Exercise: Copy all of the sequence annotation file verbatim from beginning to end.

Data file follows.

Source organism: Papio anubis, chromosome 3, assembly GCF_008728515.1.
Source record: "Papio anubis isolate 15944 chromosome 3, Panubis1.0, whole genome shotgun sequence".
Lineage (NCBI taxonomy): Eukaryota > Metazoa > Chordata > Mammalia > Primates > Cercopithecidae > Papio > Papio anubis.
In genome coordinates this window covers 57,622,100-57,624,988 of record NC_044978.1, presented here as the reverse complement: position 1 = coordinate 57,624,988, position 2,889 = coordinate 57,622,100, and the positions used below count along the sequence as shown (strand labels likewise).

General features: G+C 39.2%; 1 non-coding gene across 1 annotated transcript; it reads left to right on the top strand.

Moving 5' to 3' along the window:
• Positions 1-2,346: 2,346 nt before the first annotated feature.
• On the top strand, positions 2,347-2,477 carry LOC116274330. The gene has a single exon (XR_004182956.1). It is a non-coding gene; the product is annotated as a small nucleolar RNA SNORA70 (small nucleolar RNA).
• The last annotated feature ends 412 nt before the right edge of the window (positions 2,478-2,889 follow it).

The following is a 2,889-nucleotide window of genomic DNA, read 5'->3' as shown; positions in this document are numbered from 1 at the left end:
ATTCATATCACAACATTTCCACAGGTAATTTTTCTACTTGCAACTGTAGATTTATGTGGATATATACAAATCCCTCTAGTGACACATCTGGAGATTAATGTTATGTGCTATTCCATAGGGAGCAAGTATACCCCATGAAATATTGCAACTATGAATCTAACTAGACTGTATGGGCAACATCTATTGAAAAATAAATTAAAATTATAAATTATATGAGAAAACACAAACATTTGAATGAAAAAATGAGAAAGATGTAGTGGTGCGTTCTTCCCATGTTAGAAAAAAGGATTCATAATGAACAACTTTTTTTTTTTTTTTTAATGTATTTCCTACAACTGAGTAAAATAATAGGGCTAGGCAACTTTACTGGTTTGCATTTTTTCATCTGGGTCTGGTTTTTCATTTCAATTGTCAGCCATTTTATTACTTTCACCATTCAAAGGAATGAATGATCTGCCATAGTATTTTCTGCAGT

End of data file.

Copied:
Source organism: Papio anubis, chromosome 3, assembly GCF_008728515.1.
Source record: "Papio anubis isolate 15944 chromosome 3, Panubis1.0, whole genome shotgun sequence".
Lineage (NCBI taxonomy): Eukaryota > Metazoa > Chordata > Mammalia > Primates > Cercopithecidae > Papio > Papio anubis.
In genome coordinates this window covers 57,622,100-57,624,988 of record NC_044978.1, presented here as the reverse complement: position 1 = coordinate 57,624,988, position 2,889 = coordinate 57,622,100, and the positions used below count along the sequence as shown (strand labels likewise).

General features: G+C 39.2%; 1 non-coding gene across 1 annotated transcript; it reads left to right on the top strand.

Moving 5' to 3' along the window:
• Positions 1-2,346: 2,346 nt before the first annotated feature.
• On the top strand, positions 2,347-2,477 carry LOC116274330. The gene has a single exon (XR_004182956.1). It is a non-coding gene; the product is annotated as a small nucleolar RNA SNORA70 (small nucleolar RNA).
• The last annotated feature ends 412 nt before the right edge of the window (positions 2,478-2,889 follow it).

The following is a 2,889-nucleotide window of genomic DNA, read 5'->3' as shown; positions in this document are numbered from 1 at the left end:
ATTCATATCACAACATTTCCACAGGTAATTTTTCTACTTGCAACTGTAGATTTATGTGGATATATACAAATCCCTCTAGTGACACATCTGGAGATTAATGTTATGTGCTATTCCATAGGGAGCAAGTATACCCCATGAAATATTGCAACTATGAATCTAACTAGACTGTATGGGCAACATCTATTGAAAAATAAATTAAAATTATAAATTATATGAGAAAACACAAACATTTGAATGAAAAAATGAGAAAGATGTAGTGGTGCGTTCTTCCCATGTTAGAAAAAAGGATTCATAATGAACAACTTTTTTTTTTTTTTTTAATGTATTTCCTACAACTGAGTAAAATAATAGGGCTAGGCAACTTTACTGGTTTGCATTTTTTCATCTGGGTCTGGTTTTTCATTTCAATTGTCAGCCATTTTATTACTTTCACCATTCAAAGGAATGAATGATCTGCCATAGTATTTTCTGCAGT